I had a bit of a revelation some time back, when I re-read a comment I’d written on someone else’s Facebook page. I wrote something about ‘talking with someone’. That word WITH rather than the more usual TO is the key, I feel, to good communication.
When you’re talking TO someone, your own words are your focus, and you are more interested in putting forward your own view. When you are talking WITH someone though, there is more room for the other person’s views, you are more open to hearing them, and considering what they are saying. You can have a conversation, each thinking on what the other is saying.
All too often, talking to someone is just two people spouting a monologue, rather than two people having a dialogue. You can spend an awful lot of wasted time talking to someone, where neither of you gain anything new and useful. When I first found out about my MS, I gained a lot of knowledge by asking questions and listening.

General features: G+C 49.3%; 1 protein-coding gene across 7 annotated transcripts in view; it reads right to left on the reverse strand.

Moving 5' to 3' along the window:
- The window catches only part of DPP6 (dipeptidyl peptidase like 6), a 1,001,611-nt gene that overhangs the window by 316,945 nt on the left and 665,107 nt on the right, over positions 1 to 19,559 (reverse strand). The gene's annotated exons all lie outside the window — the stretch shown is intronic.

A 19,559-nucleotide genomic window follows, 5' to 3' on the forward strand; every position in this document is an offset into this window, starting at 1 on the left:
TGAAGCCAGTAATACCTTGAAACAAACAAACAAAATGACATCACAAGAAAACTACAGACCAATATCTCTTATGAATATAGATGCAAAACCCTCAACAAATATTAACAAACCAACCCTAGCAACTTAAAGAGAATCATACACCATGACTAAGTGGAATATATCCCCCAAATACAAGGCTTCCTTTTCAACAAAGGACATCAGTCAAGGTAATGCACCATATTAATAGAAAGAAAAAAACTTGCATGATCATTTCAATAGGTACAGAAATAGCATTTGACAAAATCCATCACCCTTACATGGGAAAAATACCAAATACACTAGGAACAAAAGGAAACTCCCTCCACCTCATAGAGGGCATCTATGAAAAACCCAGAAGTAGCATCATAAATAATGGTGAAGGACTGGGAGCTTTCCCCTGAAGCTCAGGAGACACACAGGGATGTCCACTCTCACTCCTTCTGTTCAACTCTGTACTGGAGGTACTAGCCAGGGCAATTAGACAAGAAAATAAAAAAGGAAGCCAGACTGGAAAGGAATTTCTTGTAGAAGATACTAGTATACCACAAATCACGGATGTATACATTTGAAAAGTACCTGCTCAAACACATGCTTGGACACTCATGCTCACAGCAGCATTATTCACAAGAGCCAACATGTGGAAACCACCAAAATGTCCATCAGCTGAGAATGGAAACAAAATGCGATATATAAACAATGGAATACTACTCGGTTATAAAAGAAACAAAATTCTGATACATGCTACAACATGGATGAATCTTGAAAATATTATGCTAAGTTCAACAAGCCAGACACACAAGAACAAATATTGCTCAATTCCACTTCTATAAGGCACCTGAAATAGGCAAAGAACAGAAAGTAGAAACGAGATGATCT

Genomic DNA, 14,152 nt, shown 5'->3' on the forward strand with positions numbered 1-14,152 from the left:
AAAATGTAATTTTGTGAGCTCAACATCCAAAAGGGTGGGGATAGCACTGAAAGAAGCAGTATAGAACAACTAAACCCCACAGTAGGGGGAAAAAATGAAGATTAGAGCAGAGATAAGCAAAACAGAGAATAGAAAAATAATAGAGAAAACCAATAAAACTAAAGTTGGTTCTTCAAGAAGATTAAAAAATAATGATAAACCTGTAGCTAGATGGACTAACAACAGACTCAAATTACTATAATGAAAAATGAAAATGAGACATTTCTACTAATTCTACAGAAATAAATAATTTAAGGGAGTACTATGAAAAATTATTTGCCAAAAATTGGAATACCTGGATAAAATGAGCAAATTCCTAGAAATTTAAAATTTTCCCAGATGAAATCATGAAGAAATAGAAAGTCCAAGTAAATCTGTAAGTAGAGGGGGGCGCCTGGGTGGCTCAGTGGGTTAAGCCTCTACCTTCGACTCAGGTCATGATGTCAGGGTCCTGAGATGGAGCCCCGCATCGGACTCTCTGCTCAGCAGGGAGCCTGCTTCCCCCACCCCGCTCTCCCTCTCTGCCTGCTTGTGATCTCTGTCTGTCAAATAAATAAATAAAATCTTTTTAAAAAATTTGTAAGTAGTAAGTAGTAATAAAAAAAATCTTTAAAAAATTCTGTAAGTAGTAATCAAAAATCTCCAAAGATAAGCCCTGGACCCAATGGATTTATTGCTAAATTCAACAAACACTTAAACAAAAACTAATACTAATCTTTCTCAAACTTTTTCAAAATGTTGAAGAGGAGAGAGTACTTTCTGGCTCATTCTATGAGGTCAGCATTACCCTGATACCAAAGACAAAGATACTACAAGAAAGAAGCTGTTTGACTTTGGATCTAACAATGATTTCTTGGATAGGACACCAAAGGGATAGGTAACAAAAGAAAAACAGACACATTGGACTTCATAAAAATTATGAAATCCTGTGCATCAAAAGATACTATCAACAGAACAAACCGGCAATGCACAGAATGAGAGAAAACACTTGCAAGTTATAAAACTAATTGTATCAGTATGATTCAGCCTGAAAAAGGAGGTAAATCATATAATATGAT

Whether it’s medications, diet, exercise, life skills, whatever, when you discuss things by talking with people, the knowledge expands for all arrive. This is why I feel peer support groups are so valuable.
If I had spent my time talking to others who already knew much about MS (those with medical knowledge, or with lived experience), then my own knowledge wouldn’t have increased, when I was at a time when I need to know more about this disease. When you are talking with someone, there can be a sharing of thoughts, with wonderful ideas arising, truly a case of a thing being greater than the sum of its parts.
In this photo, yes, I am talking to people, but I gave the audience plenty of time for their own questions at any time, and afterwards there was coffee and cake, and plenty of time for everyone present to talk with me and everyone else there. Talking with, not talking to!
I’m interested in what others think about this idea …